Oh? Cities from Honolulu to Miami are currently using cameras to watch citizens 24 hours a day. In Honolulu,
The cameras are mounted on utility poles, and a camera operator watching a video monitor at a police substation can zoom in and out, rotate a camera 360 degrees and even look straight down[.] — Gonser, “Security cameras under repair” (March 5, 2004) Honolulu Advertiser.
And The Miami Herald reports that,
One of the nation’s richest towns has decided to digitally record the license plate of every car that meanders through its small stretch of mansions on the Palm Beach County coast and to run an automatic background check on each driver. — Bierman, “Just passing through? In this town, the cameras will know” (April 24, 2004) The Miami Herald. [Emphasis added.]
Combine that with RFID technology now being built into nearly every new automobile (16 million vehicles have this feature today) and you get a lot more than instant background checks on every driver — RFID technology could be used to disable the automobile by changing the RFID code in the ignition system. And for those who have no problems with the government keeping tabs on all people within our geographic reach twenty-four-by-seven, don’t forget that the same technology would be within the reach of criminals. Imagine being out in the middle of a deserted area in the middle of the night when someone disables your car’s ignition system.
These applications are only the tip of the iceberg. Do you think periodic drug testing is intrusive? Employers in the private sector — who are not bound by constitutional restrictions the way some governments (theoretically) are — have utilized RFID for such functions as monitoring the number of calories consumed by their employees versus the amount of exercise the employee has gotten.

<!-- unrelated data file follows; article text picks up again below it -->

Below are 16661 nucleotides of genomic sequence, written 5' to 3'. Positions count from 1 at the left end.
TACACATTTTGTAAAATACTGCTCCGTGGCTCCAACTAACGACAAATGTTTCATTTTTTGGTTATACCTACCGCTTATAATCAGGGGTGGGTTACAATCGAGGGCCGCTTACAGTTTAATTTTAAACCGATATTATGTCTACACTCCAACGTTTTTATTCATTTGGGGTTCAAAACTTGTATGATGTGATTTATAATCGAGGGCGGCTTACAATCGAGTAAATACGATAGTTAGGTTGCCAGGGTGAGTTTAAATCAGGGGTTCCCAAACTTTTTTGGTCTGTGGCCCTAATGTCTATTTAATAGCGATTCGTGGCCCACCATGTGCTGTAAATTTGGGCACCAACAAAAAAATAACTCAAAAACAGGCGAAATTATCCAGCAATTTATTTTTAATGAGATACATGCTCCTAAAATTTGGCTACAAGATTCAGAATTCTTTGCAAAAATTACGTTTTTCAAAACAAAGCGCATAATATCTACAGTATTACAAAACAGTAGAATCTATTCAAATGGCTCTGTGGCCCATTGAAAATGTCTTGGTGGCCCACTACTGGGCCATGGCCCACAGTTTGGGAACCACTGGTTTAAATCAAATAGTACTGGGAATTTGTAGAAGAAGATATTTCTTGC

Privacy activists, such as the Electronic Frontier Federation, which has a section on RFID have noted this massive potential for invasion of privacy. And I’m pointing out the potential for government monitoring of citizens’ activities. Peace Fresno won’t have to worry about the sheriff’s department infiltrating their group when they can easily be tracked by the clothes they wear and the cars they drive. Fashion Fair’s guards could be alerted to their presence the minute they step on the property by RFID tags hidden in the shoes they bought from manufacturers who bowed to Wal-Mart’s demands.
Garfinkel notes that California has legislation pending which would require businesses selling consumer goods to kill item-level RFID tags at check-out — similar to what happens now when security devices are removed from clothing at the purchase point. But as Garfinkel’s article points out,
The problem with the “all tags must die” approach, says Henry Holtzman, a research scientist at the MIT Media Lab, is that tags on stolen property won’t be killed. That means that having an item on your body containing a live tag might be taken as circumstantial evidence that you are a shoplifter. It’s not hard to imagine police walking the sidewalks in some neighborhoods with high-powered RFID readers, searching for anybody giving off the right signals. And it’s not hard to imagine anti-RFID activists going into stores and killing every tag they can find with covert tools. — Garfinkel, supra, at p. 58.
Nor is it difficult to imagine the police using RFID readers simply to identify and run background checks on everyone passing a particular ad hoc security checkpoint. It’s the next-best-thing to Minority Report.
RFID technology is here to stay. In reality, it’s been available for decades. But never has it been as cheap, ubiquitous and potentially threatening as it is today, in an era where the USA PATRIOT Act and other legislation that strips restrictions from governmental spying on citizens is increasingly viewed as normal and beneficial by a government that views each of its citizens as potential miscreants or, worse, enemies. Unless citizens are aware of the issues outlined in this article, they cannot act responsibly to deal with it.
So what do you do? The threat to privacy is very real, but is accentuated by the absence of government regulations limiting the use of RFID technology. What needs to happen is for concerned citizens to write their congressional representatives and express their concerns. Don’t sit back and wait until it’s too late. Stores like Wal-Mart, who consider you not so much as customers as cash cows, are ready and waiting to say, “Tag, you’re it!”